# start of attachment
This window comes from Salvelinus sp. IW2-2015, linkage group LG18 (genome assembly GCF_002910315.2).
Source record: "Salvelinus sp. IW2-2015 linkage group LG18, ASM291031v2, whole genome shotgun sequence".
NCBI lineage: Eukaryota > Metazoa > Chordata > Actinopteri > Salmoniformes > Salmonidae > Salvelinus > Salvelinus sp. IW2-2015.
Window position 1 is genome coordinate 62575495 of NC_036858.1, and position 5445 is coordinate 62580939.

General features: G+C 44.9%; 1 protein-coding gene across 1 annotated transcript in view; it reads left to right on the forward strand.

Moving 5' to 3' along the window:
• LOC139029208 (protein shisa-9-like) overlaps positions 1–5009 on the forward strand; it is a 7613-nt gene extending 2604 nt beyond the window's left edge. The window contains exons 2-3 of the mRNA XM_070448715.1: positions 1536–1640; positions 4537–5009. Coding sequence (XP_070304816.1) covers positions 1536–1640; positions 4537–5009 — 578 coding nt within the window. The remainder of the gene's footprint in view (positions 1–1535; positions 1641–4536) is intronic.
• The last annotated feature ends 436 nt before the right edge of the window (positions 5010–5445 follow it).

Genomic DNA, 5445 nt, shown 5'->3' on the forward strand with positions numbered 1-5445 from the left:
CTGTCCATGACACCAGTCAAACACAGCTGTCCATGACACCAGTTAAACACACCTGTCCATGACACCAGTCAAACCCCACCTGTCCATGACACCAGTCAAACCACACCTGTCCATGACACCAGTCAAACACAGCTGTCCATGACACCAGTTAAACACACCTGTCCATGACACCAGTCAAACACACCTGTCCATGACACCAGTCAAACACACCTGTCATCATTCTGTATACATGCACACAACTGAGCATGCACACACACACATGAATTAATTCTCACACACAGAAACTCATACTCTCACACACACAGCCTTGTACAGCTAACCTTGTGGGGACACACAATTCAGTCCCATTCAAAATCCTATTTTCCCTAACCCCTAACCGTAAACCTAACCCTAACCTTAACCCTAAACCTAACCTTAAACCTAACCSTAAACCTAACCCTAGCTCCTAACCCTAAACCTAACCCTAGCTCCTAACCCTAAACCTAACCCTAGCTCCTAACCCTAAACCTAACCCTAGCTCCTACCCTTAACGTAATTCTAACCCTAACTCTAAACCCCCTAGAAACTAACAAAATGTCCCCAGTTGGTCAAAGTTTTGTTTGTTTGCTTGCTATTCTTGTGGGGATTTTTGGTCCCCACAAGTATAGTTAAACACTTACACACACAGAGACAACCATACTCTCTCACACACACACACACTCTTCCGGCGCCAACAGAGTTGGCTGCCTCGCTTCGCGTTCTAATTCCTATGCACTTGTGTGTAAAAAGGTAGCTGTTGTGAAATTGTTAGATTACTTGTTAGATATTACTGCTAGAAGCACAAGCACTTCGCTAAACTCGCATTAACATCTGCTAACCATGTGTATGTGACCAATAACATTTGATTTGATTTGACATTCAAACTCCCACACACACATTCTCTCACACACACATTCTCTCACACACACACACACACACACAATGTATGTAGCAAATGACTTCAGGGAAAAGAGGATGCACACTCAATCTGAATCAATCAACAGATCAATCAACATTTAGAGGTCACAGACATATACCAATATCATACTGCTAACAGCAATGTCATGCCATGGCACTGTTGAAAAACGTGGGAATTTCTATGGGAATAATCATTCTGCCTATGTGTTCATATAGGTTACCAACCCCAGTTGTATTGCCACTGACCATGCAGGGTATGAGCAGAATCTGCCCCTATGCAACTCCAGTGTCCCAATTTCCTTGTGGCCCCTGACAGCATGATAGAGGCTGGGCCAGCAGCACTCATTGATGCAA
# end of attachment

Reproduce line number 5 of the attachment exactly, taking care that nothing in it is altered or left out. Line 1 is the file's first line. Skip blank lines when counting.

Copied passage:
General features: G+C 44.9%; 1 protein-coding gene across 1 annotated transcript in view; it reads left to right on the forward strand.